6 August 2009 Edition
Interview: Cuban Ambassador to Ireland, Noel Carillo
Cuba looks to the future
‘Solidarity not charity’ is how the Cuban Ambassador Noel Carillo described the motivation behind the successful function for Cuba held in Dublin’s Teachers’ Club on 25 July 2009.
Artist Robert Ballagh chaired the evening which featured an enthralling re-enactment of the Great Escape by republican prisoners from the H-Blocks of Long Kesh in 1983. The account was given by leading participants in the escape – Bobby Storey, Gerry Kelly and Bik McFarlane.The large crowd on the night listened attentively and with much enjoyment.
The Cuban Ambassador made some interesting observations about Cuba in his intervention so An Phoblacht decided to invite him to expand on his comments.
Speaking to the paper this week Noel Carillo said:
“It was a great coincidence that the Sinn Féin solidarity meeting with Cuba was held on 25 July, just on the eve of the Cuban National Day. For Cubans, 26 July has an important significance. It is Rebellion Day, the day we mark the beginning of our last and final struggle for real independence.”
“This year the anniversary of the assault against Moncada Barracks during Batista’s dictatorship in 1953 had an important significance. Our president Raul Castro announced the beginning of discussions and an analysis at the Communist Party and the National Assembly to adjust the strategy to confront the present economic difficulties that have emerged as the result of the international economic crisis.
“At the same time we are involved in a process to organise in detail the model of economic development that our socialist society will use in the near future.”
“Definitely socialism is the choice of the Cuban people, but it has to be built in a realistic and reasonable way, in accordance with our own concrete conditions and possibilities. The historic generation of combatants of the Cuban Revolution is still with us, and it is the Cuban people’s desire to prepare with them the basis of Cuban socialism for the coming future”.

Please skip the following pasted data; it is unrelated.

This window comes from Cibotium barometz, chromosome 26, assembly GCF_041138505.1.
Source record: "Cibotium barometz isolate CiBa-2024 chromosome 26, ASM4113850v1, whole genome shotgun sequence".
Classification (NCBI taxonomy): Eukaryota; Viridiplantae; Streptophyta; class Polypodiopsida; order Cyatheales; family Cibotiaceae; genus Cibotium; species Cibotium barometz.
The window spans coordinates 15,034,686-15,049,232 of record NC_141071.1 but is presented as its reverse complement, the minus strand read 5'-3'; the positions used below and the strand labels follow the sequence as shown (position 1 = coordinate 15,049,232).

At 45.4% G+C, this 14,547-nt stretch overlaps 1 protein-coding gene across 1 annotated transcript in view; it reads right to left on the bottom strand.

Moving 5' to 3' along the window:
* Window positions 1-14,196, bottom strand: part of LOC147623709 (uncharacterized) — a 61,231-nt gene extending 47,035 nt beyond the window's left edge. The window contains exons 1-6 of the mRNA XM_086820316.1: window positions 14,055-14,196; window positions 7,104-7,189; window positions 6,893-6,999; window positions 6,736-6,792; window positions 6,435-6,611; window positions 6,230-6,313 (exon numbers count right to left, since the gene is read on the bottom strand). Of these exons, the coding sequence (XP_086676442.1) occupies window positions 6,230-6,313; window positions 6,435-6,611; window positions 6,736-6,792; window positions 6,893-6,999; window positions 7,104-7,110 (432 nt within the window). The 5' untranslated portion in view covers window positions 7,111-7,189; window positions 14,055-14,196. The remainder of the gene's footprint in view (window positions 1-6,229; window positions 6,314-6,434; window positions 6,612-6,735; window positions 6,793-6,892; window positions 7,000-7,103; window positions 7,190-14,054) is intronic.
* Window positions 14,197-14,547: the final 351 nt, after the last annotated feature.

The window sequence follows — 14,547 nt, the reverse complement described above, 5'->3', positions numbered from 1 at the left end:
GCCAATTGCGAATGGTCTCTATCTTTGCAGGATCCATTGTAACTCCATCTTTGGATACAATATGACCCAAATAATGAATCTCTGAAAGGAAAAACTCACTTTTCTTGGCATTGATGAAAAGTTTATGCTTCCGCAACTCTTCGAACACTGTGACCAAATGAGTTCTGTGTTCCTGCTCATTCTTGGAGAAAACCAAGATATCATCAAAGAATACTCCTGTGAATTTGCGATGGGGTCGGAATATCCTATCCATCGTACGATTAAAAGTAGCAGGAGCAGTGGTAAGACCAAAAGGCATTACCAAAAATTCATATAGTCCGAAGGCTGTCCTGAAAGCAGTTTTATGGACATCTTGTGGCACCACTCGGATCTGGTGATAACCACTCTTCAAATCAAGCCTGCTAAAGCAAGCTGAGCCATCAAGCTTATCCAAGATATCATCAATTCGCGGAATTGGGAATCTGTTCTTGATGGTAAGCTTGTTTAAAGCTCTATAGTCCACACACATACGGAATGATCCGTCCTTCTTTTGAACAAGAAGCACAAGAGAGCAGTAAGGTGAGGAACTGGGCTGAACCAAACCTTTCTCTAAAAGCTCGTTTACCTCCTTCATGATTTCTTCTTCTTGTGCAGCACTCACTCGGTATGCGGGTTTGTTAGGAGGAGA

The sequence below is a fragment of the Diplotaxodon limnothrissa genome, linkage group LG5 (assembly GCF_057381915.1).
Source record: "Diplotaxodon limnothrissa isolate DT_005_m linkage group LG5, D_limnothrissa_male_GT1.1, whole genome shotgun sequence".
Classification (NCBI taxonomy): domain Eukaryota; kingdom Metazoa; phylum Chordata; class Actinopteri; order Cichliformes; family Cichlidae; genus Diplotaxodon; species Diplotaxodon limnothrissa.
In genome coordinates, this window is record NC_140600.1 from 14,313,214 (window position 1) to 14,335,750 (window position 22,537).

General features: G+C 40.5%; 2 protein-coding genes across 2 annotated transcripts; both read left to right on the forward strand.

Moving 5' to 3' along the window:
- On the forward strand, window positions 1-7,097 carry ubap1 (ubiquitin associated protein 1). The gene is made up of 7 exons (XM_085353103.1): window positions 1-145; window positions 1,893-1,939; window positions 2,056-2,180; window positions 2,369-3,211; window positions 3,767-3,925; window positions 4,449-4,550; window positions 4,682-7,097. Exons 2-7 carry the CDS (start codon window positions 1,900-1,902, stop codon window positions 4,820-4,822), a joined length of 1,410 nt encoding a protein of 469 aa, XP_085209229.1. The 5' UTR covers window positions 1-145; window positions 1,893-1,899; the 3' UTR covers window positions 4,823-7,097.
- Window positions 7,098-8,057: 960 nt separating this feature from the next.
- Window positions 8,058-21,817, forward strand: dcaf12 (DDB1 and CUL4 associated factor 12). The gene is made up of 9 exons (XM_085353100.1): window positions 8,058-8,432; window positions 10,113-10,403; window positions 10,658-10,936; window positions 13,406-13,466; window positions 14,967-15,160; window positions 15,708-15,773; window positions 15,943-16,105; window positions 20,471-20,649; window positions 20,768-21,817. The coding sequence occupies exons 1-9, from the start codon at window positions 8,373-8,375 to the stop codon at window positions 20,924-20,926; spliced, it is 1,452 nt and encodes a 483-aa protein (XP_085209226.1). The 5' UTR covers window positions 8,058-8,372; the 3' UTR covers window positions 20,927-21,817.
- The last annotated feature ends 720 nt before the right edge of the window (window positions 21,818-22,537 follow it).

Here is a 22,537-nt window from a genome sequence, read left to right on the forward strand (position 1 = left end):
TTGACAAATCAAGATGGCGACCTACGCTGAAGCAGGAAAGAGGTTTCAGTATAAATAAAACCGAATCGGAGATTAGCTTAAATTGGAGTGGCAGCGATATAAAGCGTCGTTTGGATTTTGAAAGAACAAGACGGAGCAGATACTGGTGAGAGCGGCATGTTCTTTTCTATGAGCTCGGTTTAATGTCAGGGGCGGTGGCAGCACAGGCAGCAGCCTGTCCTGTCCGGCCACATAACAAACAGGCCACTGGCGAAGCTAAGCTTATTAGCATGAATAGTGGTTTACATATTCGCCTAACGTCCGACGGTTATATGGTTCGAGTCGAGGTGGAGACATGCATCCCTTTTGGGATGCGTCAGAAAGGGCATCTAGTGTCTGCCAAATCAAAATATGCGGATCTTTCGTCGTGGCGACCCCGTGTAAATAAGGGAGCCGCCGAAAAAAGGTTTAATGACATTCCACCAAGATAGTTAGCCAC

“Cuba has an open economy, so we depend very much on foreign trade for our development, and because of that, the world economic recession is affecting us very much. Just to give you an example, our main export product, nickel, has seen its price drop by half in just one year.
“Added to this are the effects of the US blockade. During the first months of the new US administration we have seen a continuity of their blockade policy, like for example the punishment (through fines) for foreign companies that supply medical equipment to Cuba.
“Even with the very well publicised ‘New Measures On Cuba’ announced by the Obama administration, like for example the restoration of travelling rights to the Cubans living in the US, we haven’t seen for the moment any serious attempt at dismantling the blockade. Also some of those supposed elimination restrictions have not yet been implemented.
“So we know that our future has to be built through our own efforts. We know that we must keep our principles as a matter of keeping our own independence”.
“In these circumstances, we do really appreciate the solidarity given by friends all over the world, and Sinn Féin’s solidarity function for Cuba was one clear example of the support that Cuba has among progressive people.
“At the function, Sinn Féin collected funds that allow for the transportation by the Ireland-Cuba Medical Association of an important shipment of medical equipment to Cuba. We see this as an example of concrete solidarity, which is very different from charity.
Sinn Féin solidarity with Cuba is based on political principles and we look forward to maintaining and strengthening those bonds in the future”.